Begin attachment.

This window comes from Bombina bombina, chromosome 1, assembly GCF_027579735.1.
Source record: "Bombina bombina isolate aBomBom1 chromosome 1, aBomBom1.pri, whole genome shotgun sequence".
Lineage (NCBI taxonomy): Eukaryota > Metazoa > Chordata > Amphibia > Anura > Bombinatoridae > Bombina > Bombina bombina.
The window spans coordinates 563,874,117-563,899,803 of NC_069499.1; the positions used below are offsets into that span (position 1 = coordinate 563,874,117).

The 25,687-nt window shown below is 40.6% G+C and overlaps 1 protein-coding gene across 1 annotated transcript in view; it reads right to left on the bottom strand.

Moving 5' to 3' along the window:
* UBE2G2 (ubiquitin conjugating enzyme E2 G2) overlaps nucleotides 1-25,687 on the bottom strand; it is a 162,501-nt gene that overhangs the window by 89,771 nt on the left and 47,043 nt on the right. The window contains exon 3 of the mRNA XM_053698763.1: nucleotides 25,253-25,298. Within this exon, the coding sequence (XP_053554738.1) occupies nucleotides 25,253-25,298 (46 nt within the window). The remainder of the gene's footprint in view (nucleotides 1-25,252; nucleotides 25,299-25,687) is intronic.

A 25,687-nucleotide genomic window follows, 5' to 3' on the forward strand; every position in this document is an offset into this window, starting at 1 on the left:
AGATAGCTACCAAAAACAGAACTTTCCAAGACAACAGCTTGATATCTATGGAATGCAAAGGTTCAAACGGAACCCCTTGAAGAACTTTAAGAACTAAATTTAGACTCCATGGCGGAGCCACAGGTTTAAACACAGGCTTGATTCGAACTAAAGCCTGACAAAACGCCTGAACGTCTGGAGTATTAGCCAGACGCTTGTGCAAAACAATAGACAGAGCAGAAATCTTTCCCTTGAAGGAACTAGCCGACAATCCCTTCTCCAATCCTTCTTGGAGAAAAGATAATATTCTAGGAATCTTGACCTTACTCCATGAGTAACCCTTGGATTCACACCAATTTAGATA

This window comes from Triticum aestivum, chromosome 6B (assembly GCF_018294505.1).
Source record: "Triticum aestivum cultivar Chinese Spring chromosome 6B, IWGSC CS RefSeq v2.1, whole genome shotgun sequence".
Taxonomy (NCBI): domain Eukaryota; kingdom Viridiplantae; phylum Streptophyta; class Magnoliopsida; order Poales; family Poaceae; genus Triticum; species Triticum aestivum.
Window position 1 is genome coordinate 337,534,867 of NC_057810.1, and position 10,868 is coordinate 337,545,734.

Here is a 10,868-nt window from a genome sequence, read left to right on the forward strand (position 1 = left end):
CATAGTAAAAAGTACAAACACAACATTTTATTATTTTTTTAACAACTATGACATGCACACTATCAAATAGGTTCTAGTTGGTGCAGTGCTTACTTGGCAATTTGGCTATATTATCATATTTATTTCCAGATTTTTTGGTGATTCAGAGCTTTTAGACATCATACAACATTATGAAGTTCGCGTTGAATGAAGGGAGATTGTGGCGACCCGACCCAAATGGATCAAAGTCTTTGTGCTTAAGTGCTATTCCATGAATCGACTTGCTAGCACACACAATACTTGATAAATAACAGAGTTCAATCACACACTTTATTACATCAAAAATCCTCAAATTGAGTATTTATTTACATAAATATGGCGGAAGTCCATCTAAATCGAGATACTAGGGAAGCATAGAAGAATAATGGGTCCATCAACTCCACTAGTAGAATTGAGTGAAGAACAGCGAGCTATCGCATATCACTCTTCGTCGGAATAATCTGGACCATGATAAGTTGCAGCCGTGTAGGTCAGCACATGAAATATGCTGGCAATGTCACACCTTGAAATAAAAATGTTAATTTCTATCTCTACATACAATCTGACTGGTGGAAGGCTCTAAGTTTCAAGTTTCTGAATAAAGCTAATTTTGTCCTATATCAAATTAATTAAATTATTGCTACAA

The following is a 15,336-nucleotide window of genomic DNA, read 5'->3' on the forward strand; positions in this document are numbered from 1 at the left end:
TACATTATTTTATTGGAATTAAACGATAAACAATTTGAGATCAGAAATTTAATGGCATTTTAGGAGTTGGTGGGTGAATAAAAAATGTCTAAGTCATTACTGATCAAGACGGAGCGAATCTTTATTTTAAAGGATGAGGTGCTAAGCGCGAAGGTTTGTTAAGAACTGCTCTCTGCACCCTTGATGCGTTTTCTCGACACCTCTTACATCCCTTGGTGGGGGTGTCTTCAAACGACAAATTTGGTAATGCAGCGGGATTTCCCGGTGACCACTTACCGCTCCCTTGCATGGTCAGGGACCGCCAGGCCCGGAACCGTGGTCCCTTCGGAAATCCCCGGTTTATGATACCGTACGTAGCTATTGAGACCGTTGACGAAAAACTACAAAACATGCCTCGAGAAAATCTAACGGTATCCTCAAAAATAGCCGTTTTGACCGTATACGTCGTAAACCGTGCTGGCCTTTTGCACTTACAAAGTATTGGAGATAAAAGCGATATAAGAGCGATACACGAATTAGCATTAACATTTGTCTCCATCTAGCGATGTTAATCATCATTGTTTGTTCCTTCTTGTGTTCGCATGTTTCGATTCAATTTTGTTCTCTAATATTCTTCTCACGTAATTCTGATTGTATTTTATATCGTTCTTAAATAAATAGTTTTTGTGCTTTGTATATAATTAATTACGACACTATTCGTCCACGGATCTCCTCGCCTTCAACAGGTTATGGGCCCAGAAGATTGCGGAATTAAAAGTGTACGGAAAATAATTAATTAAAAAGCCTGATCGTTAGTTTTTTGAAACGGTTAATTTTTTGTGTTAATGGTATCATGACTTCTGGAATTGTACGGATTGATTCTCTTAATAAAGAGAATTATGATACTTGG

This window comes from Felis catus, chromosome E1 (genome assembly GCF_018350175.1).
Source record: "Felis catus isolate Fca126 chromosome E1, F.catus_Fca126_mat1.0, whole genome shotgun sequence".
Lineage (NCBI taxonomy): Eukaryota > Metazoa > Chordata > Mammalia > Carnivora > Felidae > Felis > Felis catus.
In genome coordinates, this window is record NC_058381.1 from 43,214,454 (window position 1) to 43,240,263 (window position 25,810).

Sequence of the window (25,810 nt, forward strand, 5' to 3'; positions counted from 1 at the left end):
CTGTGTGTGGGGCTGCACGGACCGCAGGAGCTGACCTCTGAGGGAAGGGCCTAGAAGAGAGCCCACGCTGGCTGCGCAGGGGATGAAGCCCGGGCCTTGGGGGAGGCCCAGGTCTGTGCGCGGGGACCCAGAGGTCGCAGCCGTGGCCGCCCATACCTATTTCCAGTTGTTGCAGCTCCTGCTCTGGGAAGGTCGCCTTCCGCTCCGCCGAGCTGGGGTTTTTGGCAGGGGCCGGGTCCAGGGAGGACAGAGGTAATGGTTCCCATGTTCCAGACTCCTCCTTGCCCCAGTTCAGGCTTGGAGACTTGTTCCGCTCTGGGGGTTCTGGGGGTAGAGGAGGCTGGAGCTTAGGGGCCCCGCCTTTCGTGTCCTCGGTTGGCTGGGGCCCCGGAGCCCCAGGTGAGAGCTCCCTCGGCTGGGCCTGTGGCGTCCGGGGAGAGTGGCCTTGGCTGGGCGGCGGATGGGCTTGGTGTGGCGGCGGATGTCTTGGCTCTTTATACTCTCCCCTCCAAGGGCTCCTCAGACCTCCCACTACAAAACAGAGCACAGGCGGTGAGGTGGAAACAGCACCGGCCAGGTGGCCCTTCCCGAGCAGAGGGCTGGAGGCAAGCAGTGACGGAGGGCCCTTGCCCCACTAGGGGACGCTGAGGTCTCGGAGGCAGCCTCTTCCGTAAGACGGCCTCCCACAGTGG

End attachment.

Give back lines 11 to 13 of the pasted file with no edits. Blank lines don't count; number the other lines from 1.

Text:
Source record: "Triticum aestivum cultivar Chinese Spring chromosome 6B, IWGSC CS RefSeq v2.1, whole genome shotgun sequence".
Taxonomy (NCBI): domain Eukaryota; kingdom Viridiplantae; phylum Streptophyta; class Magnoliopsida; order Poales; family Poaceae; genus Triticum; species Triticum aestivum.
Window position 1 is genome coordinate 337,534,867 of NC_057810.1, and position 10,868 is coordinate 337,545,734.